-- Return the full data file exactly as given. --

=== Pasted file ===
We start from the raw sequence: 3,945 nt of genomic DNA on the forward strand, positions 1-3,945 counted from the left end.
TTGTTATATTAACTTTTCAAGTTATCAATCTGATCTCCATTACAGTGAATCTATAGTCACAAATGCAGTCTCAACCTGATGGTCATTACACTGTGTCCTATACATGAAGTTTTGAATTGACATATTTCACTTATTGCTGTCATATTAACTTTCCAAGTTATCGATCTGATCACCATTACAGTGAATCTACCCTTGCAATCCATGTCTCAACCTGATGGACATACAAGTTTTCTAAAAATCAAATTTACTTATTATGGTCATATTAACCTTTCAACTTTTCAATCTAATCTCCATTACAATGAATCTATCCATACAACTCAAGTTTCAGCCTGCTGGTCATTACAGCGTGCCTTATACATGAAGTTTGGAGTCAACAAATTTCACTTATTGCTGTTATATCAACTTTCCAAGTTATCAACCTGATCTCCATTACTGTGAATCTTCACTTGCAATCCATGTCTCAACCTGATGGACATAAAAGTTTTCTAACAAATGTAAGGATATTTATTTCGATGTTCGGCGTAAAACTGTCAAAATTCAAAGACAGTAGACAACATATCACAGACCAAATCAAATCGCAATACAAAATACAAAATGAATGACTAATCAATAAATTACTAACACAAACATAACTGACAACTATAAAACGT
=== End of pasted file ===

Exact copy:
We start from the raw sequence: 3,945 nt of genomic DNA on the forward strand, positions 1-3,945 counted from the left end.
TTGTTATATTAACTTTTCAAGTTATCAATCTGATCTCCATTACAGTGAATCTATAGTCACAAATGCAGTCTCAACCTGATGGTCATTACACTGTGTCCTATACATGAAGTTTTGAATTGACATATTTCACTTATTGCTGTCATATTAACTTTCCAAGTTATCGATCTGATCACCATTACAGTGAATCTACCCTTGCAATCCATGTCTCAACCTGATGGACATACAAGTTTTCTAAAAATCAAATTTACTTATTATGGTCATATTAACCTTTCAACTTTTCAATCTAATCTCCATTACAATGAATCTATCCATACAACTCAAGTTTCAGCCTGCTGGTCATTACAGCGTGCCTTATACATGAAGTTTGGAGTCAACAAATTTCACTTATTGCTGTTATATCAACTTTCCAAGTTATCAACCTGATCTCCATTACTGTGAATCTTCACTTGCAATCCATGTCTCAACCTGATGGACATAAAAGTTTTCTAACAAATGTAAGGATATTTATTTCGATGTTCGGCGTAAAACTGTCAAAATTCAAAGACAGTAGACAACATATCACAGACCAAATCAAATCGCAATACAAAATACAAAATGAATGACTAATCAATAAATTACTAACACAAACATAACTGACAACTATAAAACGT